Foraging, Hedgerow Cookery, Blackberry picking – whatever you like to call it we’re in the midsts of a wild foods revolution. As spring slowly turns to summer there’s an abundance of greens to be had and deliciously sweet fruits will soon be ripe for the picking.
Flavours don’t come much fresher than straight from the field to the plate. Foraging is a very sustainable way to source food. Plus, wild plants are said to be more nutritious than cultivated fruit and vegetables – easing digestion and heartburn, and potentially good for liver disease.
The best part is, you don’t have to trek for miles into the countryside to find these hidden delights. Many are right under our noses in the city… you just have to know where to look, and what you’re looking for…
I arrange to meet forager John Cook and cook and food writer Rosie Birkett at Walthamstow marshes at 7am, before work one morning.
John the Poacher, as he is known, forages all over the city for chefs, chocolate-, cheese-, and gin-makers. He likes to operate a barter system – giant sage leaves in exchange for a few beers on someone else’s tab, or wild garlic for cheese.
John navigates London in a completely unique way and he makes me realise how connected the city is to nature.
“Foraging becomes a compulsion,” he says. “I’ve been on the top deck of a bus, seen a mushroom ring on an estate and just had to get off. I was late to the pub, but arrived bearing gifts.”
For Rosie, wild ingredients root her cooking to seasonality. She says: “Now I’m making a lot of wild green salads, in summer I’ll be baking with lots of fruit.
“Flavours are much more pronounced when ingredients have just been picked. I don’t have a garden so I can’t grow food in London – to get that freshness is amazing.”
Unwittingly, Rosie points this out just as John’s Lurcher, Woody, cocks his leg on the nettles. But in John’s humble opinion a little sprinkle is nothing compared to the pesticides that are sprayed on some commercially produced fruit and veg, and it can be easily rinsed off.
When foraging for nettles, pick them at the point where they naturally wants to snap off – similar to asparagus – to get the best flavours. Wear gloves so that you don’t get stung!
Once washed, blanch the nettles to remove the sting, and revive them in iced water to make a peppery addition to a salad. You can also use them for a nettle and potato soup, or to make nettle beer. (John seems to have the ability to turn a lot of ingredients into beer.)
The marshes, I quickly realise, are a gold mine. John points dandelion which is great for is a wild salad, hogweed that’s lovely fried in butter (don’t touch giant hogweed which burns your skin and makes it permanently sun sensitive), and bright yellow Gorse flower that adds a nice touch of colour to most dishes – and its coconut flavour works well in ice-cream, too.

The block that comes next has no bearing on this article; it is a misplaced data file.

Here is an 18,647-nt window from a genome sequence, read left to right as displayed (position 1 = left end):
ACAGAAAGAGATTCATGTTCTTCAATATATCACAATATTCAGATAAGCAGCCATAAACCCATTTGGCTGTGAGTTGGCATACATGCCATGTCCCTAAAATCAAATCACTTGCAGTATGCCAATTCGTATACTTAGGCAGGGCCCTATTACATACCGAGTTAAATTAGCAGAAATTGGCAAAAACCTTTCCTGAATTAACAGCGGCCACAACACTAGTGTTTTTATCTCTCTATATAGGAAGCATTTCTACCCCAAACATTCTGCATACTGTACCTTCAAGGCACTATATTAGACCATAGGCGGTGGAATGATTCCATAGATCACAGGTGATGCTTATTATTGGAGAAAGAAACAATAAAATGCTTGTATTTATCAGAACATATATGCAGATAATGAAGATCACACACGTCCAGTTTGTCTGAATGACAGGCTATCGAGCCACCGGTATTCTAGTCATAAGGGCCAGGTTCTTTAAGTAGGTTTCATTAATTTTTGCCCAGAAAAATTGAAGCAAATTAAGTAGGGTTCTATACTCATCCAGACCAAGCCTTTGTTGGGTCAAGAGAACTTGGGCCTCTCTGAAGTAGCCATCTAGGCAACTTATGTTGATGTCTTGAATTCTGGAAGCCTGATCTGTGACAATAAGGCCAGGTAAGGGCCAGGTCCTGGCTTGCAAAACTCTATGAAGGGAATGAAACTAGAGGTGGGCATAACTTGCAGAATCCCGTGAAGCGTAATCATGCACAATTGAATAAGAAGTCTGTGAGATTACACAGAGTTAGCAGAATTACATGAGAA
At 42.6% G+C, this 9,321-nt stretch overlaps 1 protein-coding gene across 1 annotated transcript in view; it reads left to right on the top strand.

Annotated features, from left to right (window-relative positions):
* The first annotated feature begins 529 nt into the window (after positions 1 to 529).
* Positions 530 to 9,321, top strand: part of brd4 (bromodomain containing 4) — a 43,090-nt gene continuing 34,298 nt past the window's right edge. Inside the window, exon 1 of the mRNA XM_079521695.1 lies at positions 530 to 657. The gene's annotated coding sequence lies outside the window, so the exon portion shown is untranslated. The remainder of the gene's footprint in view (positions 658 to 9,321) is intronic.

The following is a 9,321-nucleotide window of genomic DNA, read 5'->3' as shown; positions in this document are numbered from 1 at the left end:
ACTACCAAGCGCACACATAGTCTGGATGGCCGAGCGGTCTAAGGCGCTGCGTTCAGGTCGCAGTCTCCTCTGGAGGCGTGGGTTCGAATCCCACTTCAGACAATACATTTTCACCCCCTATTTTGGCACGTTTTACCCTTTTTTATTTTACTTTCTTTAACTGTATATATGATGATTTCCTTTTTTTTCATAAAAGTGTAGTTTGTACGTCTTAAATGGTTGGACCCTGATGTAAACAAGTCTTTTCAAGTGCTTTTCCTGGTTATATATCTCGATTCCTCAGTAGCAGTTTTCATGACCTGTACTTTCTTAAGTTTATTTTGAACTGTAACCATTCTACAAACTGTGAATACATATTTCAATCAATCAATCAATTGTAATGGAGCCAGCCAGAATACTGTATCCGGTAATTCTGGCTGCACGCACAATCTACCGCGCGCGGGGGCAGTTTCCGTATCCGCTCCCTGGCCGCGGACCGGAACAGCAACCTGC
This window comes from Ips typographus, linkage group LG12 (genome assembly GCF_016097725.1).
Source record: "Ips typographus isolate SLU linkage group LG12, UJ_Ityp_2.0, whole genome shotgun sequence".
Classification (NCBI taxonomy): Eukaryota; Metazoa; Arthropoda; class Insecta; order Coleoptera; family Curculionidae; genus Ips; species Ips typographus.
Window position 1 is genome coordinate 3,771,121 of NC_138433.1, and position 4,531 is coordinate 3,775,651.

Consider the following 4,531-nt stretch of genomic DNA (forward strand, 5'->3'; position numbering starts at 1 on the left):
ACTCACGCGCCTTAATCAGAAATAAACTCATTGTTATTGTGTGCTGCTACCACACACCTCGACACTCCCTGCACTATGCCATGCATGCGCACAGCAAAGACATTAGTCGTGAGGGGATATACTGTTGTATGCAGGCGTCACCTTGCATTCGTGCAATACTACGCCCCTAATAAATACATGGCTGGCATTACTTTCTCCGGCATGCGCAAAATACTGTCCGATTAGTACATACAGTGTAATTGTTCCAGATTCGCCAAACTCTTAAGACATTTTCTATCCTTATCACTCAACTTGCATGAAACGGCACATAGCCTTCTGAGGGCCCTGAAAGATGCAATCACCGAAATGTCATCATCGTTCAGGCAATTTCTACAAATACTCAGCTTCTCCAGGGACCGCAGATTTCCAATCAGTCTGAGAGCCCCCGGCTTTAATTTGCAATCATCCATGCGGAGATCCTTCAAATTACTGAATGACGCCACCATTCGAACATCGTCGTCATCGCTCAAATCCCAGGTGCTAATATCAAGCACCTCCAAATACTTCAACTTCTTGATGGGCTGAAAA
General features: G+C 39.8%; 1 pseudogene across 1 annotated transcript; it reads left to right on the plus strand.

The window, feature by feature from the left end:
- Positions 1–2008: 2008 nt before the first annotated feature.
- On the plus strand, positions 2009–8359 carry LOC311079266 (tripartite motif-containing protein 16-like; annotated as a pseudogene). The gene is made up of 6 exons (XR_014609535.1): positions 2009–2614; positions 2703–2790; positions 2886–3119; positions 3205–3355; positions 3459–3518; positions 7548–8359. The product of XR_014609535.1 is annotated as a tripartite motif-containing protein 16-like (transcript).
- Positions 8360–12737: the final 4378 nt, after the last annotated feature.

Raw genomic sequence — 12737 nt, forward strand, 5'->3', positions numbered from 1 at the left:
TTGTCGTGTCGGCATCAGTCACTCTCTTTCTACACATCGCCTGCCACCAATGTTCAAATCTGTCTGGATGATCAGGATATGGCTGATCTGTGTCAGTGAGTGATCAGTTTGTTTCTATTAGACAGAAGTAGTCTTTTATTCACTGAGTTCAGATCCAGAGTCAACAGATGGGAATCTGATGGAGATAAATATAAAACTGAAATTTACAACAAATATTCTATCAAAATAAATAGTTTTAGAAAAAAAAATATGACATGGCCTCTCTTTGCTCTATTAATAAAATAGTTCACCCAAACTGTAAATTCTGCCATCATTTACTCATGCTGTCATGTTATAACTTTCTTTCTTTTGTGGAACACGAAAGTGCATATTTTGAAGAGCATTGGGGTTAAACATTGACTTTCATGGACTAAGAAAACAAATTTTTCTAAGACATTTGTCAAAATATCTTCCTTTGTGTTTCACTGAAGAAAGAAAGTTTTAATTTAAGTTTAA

Foraging newbies should stay away from mushrooms and anything that resembles parsley as an untrained eye could pick a poisonous variety – a drink made from hemlock is the famously reported method of execution of philosopher Socrates. But, as John the Poacher says, “you’ll only kill yourself the once.”
He plays an, admittedly funny, trick by giving me a large chunk of strong Horseradish root to taste. You can use the leaves in salad and grate the root into crème fraiche, to serve with beef or salmon.
In summer you can even compete with squirrels for hazelnuts. And don’t miss the opportunity to collect fragrant elderflower to create cordials and infuse oils, from May. Pick the heads on a sunny day when the pollen is high – and don’t wash them because the pollen is where the flavour is.
The blackberry bushes go on and on. “There’s a lot of competition for blackberries and lots of people pick them when they are tart so you don’t get to have them when they are sweet in late summer,” says John. But, of course, he knows how to find the hidden ones.
We hop over the road to Springfield Park for a patch of wild garlic hidden in the trees. A favourite with chefs all summer long, it’s ready to pick now and is delicious in salads, or simply on pasta with a little rapeseed oil. Just take the stem and leaves from the middle of the patch – and never the root – to allow it to spread. The flavour is beautifully strong when eaten raw but mellows out if you cook it, which brings out its natural sweetness.
There’s more than enough for everybody to share as long as you just take what you need and leave enough for plants to grow again next year…
Book to go foraging with ‘John the Poacher’ from £30pp.
Contact him via instagram @poacher2376; or 07847 565 776